Modern Foreign Language (French)
Subject Lead: Mrs C Croton
“If you talk to a man in a language he understands, that goes to his head. If you talk to him in his own language, that goes to his heart.”
The learning of Modern Foreign Languages at Leasowes provides a foundation for children to develop proficiency in listening, speaking, reading and writing in French. MFL teaching offers an insight into a different culture, promotes curiosity and gives children the skills required for future language learning.
At Leasowes, the MFL curriculum follows the National Curriculum, which provides a framework for objectives to be taught. This is supplemented by the CGP scheme SALUT! We believe that our MFL curriculum is ambitious and this is reflected in the curriculum design. Teachers have planned bespoke lesson sequences using the National Curriculum objectives as well as lesson overviews, resources and skills grids from CGP SALUT!, to ensure we teach a coherent curriculum that is progressive and rigorous throughout the key stage.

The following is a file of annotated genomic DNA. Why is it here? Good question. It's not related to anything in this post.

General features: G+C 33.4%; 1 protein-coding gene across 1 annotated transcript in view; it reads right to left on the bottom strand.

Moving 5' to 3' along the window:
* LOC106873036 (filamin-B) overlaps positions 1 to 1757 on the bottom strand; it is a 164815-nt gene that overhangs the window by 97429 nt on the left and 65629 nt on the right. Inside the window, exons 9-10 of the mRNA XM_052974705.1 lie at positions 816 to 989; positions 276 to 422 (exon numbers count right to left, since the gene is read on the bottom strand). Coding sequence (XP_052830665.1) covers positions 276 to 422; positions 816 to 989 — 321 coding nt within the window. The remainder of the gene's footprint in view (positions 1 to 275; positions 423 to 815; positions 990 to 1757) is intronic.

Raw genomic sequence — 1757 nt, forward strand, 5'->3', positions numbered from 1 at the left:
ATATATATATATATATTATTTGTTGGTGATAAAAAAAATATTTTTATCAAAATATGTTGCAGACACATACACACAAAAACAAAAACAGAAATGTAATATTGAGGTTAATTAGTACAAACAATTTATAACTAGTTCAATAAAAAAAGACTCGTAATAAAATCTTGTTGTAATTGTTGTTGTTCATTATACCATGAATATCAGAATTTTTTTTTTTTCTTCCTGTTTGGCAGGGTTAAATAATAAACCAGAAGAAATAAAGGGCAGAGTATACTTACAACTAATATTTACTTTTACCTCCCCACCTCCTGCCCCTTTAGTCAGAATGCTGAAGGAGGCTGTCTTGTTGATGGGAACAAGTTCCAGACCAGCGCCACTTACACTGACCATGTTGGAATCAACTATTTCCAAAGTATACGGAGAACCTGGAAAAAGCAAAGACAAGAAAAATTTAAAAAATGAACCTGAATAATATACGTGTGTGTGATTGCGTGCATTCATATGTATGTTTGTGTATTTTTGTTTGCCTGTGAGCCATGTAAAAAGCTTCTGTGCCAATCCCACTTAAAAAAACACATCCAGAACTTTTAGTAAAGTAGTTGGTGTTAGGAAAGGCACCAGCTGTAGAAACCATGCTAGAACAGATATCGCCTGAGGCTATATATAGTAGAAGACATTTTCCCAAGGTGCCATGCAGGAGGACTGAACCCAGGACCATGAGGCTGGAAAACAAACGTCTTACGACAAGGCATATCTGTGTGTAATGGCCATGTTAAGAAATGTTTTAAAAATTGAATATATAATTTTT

As you can see on our MFL curriculum overview, children develop practical communication skills as lesson content links to children’s interests and real-life experiences to ensure their learning is engaging and relevant. A variety of teaching and pedagogical approaches are used, along with an end of unit, half-termly assessment. In MFL, skills in speaking, listening, reading and writing another language are developed and assessed through a multi-sensory approach such as rhymes, songs and repetition. CGP SALUT! further provides modelled pronunciations, games and stories. Regular retrieval practice ensures children are confident communicators as they progress through the MFL curriculum.
When children who study MFL at Leasowes enter Key Stage 3, they are already equipped with French knowledge, skills, vocabulary and grammar, that they can continue to develop, or apply to different languages. This ensures that in the future they are able to communicate effectively in a multi-lingual world. As confident and fluent communicators, they should aspire to use their language in other countries or the future world of work.